There’s a lot we can learn about Flash from French, including why Apple is misguided in banning it from its devices. Steve Jobs complains Flash is old and it’s closed, which, at least to some extent, is true on both counts. Of course, we could also say the same about the French language, but our world would be a lot poorer if we were to ban it too.
Linguistically the French language is actually pretty flexible. But officially it is not: l’Academie Francaise tightly controls the vocabulary and grammar the French language can officially be seen to incorporate. In this sense it’s a fairly proprietary language, not openly extensible by its users. Thus it often makes sense to use languages other than French, like English, which is more open and adaptable by its users.
But that doesn’t mean there’s never any place for French. There are certain concepts that are simply better conveyed, if not also exclusively capable of being conveyed, by the French language. Sometimes other languages will try to adopt such unique French words and phrases to make them their own, but sometimes it’s simply not possible to pluck enough out of French to truly replicate in another language the original thinking behind it.
Which is why there are problems with attempts to impose English-only rules, because to ban a language is to ban entire ideas. Certain concepts will simply be inexpressible in the mandated language. For these bans don’t just constrain specific terms that stand for concepts; even when the mandated language contains reasonable translations these bans also constrain how these concepts are conveyed. There is more to a language than just its literal semantic function: a language has a feel, an aesthetic, just as connected to its meanings as its words are. This is why, “I love you,” is no real substitute for, “Je t’aime.” The two phrases may share the same base meaning, but they are hardly romantic synonyms. French has that certain phonetically subtle je ne sais quoi. I don’t know what English might offer that’s truly equivalent.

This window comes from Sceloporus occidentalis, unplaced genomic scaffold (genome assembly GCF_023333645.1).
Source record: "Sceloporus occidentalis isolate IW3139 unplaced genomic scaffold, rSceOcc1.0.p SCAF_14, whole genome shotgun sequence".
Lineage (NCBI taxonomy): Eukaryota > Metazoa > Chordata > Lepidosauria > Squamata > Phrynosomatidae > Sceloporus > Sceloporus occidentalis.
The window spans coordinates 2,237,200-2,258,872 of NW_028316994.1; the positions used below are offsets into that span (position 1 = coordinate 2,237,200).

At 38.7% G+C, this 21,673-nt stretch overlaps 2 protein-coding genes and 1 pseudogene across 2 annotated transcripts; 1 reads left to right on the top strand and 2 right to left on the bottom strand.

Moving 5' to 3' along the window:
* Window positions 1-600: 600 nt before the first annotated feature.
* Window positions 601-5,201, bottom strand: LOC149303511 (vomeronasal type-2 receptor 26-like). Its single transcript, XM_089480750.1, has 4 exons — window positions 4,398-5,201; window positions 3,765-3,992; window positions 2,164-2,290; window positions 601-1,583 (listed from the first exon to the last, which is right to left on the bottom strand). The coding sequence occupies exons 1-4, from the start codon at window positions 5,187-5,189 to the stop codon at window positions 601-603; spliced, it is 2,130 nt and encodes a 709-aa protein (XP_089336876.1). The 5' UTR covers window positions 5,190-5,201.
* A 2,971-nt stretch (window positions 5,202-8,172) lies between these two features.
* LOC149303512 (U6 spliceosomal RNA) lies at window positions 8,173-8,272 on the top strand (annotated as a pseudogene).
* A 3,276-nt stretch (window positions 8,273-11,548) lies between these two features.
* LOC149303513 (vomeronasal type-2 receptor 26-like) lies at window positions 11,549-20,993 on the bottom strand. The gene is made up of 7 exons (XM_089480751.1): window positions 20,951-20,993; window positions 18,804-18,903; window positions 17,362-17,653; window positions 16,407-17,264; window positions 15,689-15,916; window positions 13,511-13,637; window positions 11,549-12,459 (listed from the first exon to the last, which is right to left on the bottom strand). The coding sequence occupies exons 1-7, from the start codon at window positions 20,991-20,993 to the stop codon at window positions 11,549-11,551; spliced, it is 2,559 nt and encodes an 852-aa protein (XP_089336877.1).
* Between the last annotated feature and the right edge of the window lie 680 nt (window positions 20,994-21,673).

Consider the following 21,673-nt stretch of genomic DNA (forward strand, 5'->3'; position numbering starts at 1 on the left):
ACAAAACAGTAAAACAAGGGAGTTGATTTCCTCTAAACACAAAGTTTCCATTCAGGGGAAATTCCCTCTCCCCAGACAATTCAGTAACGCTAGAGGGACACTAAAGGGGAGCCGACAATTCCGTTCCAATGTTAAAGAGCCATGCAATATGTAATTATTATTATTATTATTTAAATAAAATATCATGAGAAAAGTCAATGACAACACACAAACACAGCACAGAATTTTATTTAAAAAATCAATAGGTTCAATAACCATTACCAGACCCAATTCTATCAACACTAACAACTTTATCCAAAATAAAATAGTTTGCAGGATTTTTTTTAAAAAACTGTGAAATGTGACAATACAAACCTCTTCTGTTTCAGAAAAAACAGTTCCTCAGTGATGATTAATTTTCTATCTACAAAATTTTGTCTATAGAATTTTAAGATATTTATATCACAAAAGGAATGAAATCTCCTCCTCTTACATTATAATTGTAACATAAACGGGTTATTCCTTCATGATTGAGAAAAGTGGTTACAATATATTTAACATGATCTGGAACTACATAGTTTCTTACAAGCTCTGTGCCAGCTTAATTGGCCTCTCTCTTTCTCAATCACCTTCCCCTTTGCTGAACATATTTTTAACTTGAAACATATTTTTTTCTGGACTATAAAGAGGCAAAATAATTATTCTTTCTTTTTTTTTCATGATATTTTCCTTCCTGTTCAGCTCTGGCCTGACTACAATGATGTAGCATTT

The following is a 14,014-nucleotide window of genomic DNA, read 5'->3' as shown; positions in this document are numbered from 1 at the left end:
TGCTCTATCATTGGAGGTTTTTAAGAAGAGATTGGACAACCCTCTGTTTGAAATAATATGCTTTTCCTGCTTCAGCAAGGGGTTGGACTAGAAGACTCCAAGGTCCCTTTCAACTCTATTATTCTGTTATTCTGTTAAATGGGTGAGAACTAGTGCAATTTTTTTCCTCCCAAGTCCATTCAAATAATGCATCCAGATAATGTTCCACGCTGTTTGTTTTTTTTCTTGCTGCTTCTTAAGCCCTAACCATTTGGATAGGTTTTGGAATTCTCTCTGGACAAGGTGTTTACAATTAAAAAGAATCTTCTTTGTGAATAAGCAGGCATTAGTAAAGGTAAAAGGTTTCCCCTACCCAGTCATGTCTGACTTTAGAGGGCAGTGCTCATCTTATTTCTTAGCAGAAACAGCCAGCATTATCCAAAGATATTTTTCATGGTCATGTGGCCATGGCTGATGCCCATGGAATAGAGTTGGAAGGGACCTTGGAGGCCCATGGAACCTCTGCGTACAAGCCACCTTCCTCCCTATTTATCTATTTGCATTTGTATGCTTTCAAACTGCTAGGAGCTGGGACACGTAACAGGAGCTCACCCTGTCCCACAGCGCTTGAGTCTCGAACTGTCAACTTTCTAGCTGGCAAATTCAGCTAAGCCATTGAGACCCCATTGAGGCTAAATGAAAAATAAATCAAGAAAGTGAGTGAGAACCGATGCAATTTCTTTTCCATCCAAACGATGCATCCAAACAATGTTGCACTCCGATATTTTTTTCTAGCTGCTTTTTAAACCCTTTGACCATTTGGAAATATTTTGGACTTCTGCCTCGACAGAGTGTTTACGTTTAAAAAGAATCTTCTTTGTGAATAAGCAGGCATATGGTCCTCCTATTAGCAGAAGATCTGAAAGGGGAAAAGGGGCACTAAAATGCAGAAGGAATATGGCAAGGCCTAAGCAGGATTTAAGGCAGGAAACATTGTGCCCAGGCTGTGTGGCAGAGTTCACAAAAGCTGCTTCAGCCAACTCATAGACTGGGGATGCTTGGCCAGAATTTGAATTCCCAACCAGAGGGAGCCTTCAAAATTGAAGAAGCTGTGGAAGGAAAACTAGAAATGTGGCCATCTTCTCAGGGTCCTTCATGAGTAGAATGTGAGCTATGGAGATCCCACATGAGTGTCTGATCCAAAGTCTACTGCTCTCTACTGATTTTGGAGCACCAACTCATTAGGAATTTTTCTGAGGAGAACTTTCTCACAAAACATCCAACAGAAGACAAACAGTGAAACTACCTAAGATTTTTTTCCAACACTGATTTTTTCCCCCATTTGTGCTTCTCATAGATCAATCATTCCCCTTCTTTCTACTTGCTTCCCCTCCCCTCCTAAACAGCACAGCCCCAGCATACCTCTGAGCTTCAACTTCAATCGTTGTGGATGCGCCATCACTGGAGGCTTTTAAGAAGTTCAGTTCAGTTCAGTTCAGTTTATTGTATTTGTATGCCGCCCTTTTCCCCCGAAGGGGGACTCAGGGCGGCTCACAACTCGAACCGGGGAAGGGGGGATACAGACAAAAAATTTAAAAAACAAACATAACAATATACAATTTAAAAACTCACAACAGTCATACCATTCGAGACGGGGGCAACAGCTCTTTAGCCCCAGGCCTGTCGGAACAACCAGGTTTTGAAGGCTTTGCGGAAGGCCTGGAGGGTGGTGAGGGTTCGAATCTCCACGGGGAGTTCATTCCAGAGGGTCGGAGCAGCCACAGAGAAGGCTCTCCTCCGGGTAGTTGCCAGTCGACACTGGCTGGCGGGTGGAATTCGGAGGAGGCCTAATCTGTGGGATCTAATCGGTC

Thus a language is more than just an interchangeable set of linguistic functions; a language is a medium, and the medium itself can be the message. Just as the choice of a spoken language can transcend the basic gist of its words, the choice of a programming language is about more than the basic functionality of the resulting program. Which is why a ban on Flash is as equally problematic as a ban on spoken languages. It may be true that much of the basic functionality offered by Flash can also be offered by HTML5, which Apple is pushing as a substitute. It may even be that for many purposes HTML5 is even better. But to the extent that these development mediums are not the same (e.g., their outputs are different, their development environments are different, their programmers have varying fluency in each…) the consequence of suppressing one is that the kinds of expressions uniquely suited to it will also be suppressed.
The irony is that Apple’s argument about why it should ban the supposedly closed Flash replicates, if not exceeds, the professed harm that would come from using it. The argument behind the value of an open language is that it affords the ability to express oneself freely, without being dependent on an authority dictating what memes, concepts, or vocabulary can be part of one’s expression. But here, in limiting an entire programming medium on its devices, Apple itself is exerting itself as the authority dictating what memes, concepts, or vocabulary can be used on its system, which hardly preserves whatever freedom of expression the more open HTML5 would supposedly provide.